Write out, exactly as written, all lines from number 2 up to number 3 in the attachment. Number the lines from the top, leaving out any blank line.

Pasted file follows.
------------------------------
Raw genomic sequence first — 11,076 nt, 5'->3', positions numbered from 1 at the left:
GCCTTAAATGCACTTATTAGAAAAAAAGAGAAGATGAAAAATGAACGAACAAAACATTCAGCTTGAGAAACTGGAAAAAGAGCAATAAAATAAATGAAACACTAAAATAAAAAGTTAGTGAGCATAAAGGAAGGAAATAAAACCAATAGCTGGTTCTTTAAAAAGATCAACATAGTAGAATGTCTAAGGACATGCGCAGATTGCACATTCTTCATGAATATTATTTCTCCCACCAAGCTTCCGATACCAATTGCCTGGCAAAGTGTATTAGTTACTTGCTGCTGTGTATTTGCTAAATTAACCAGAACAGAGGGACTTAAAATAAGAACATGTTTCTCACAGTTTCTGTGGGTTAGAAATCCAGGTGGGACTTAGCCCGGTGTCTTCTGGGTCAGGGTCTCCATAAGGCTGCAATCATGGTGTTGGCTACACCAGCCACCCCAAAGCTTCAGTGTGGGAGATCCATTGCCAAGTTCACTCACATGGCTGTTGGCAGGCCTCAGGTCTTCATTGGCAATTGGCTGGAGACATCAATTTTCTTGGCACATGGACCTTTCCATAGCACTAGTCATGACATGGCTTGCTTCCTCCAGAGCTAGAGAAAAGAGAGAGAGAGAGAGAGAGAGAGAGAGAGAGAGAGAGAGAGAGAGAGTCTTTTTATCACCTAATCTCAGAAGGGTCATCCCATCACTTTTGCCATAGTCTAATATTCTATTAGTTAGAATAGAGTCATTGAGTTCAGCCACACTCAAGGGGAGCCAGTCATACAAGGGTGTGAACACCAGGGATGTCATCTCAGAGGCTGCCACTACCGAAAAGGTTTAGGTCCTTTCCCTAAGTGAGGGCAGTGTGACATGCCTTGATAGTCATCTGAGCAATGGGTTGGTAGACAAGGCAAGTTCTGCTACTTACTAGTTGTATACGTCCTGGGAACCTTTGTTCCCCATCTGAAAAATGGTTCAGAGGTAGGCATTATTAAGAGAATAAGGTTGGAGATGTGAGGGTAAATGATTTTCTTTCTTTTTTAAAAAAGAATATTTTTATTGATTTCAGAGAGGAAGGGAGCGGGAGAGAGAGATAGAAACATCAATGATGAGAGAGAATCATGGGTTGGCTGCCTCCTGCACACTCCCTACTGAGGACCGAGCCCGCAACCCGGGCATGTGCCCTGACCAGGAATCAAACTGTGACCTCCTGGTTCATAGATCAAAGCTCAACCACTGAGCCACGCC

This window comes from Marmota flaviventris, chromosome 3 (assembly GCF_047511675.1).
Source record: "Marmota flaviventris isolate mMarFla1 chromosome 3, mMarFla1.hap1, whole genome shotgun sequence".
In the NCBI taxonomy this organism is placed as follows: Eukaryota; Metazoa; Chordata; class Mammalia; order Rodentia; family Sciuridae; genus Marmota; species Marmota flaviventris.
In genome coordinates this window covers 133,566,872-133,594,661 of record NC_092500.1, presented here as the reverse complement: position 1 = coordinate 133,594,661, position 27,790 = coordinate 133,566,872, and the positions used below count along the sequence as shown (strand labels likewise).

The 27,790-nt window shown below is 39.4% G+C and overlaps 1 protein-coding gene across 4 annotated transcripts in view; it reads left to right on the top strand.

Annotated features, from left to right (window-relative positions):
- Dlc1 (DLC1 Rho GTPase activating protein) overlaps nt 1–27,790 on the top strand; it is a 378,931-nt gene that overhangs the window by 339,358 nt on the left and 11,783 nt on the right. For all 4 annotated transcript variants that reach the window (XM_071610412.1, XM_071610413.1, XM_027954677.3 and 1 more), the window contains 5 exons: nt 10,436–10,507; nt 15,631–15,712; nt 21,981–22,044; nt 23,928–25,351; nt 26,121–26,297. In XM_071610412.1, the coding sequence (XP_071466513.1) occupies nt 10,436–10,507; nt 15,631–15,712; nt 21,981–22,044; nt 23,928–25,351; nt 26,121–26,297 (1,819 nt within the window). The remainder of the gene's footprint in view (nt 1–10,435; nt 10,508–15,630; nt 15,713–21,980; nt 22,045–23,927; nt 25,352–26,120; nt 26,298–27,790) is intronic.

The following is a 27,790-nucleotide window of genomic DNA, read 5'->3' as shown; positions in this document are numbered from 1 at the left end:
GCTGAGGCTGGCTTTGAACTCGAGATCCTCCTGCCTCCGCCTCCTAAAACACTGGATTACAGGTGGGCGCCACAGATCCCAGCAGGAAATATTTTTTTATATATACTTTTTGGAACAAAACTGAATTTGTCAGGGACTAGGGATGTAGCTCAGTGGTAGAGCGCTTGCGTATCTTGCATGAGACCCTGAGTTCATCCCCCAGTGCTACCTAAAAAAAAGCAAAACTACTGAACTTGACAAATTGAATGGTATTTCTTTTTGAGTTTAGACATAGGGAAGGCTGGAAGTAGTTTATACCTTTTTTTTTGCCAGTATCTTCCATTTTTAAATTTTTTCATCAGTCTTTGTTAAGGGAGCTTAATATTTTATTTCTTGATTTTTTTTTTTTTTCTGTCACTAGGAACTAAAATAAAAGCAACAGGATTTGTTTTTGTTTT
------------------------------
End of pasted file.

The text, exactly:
GCCTTAAATGCACTTATTAGAAAAAAAGAGAAGATGAAAAATGAACGAACAAAACATTCAGCTTGAGAAACTGGAAAAAGAGCAATAAAATAAATGAAACACTAAAATAAAAAGTTAGTGAGCATAAAGGAAGGAAATAAAACCAATAGCTGGTTCTTTAAAAAGATCAACATAGTAGAATGTCTAAGGACATGCGCAGATTGCACATTCTTCATGAATATTATTTCTCCCACCAAGCTTCCGATACCAATTGCCTGGCAAAGTGTATTAGTTACTTGCTGCTGTGTATTTGCTAAATTAACCAGAACAGAGGGACTTAAAATAAGAACATGTTTCTCACAGTTTCTGTGGGTTAGAAATCCAGGTGGGACTTAGCCCGGTGTCTTCTGGGTCAGGGTCTCCATAAGGCTGCAATCATGGTGTTGGCTACACCAGCCACCCCAAAGCTTCAGTGTGGGAGATCCATTGCCAAGTTCACTCACATGGCTGTTGGCAGGCCTCAGGTCTTCATTGGCAATTGGCTGGAGACATCAATTTTCTTGGCACATGGACCTTTCCATAGCACTAGTCATGACATGGCTTGCTTCCTCCAGAGCTAGAGAAAAGAGAGAGAGAGAGAGAGAGAGAGAGAGAGAGAGAGAGAGAGAGAGAGTCTTTTTATCACCTAATCTCAGAAGGGTCATCCCATCACTTTTGCCATAGTCTAATATTCTATTAGTTAGAATAGAGTCATTGAGTTCAGCCACACTCAAGGGGAGCCAGTCATACAAGGGTGTGAACACCAGGGATGTCATCTCAGAGGCTGCCACTACCGAAAAGGTTTAGGTCCTTTCCCTAAGTGAGGGCAGTGTGACATGCCTTGATAGTCATCTGAGCAATGGGTTGGTAGACAAGGCAAGTTCTGCTACTTACTAGTTGTATACGTCCTGGGAACCTTTGTTCCCCATCTGAAAAATGGTTCAGAGGTAGGCATTATTAAGAGAATAAGGTTGGAGATGTGAGGGTAAATGATTTTCTTTCTTTTTTAAAAAAGAATATTTTTATTGATTTCAGAGAGGAAGGGAGCGGGAGAGAGAGATAGAAACATCAATGATGAGAGAGAATCATGGGTTGGCTGCCTCCTGCACACTCCCTACTGAGGACCGAGCCCGCAACCCGGGCATGTGCCCTGACCAGGAATCAAACTGTGACCTCCTGGTTCATAGATCAAAGCTCAACCACTGAGCCACGCC

This window comes from Marmota flaviventris, chromosome 3 (assembly GCF_047511675.1).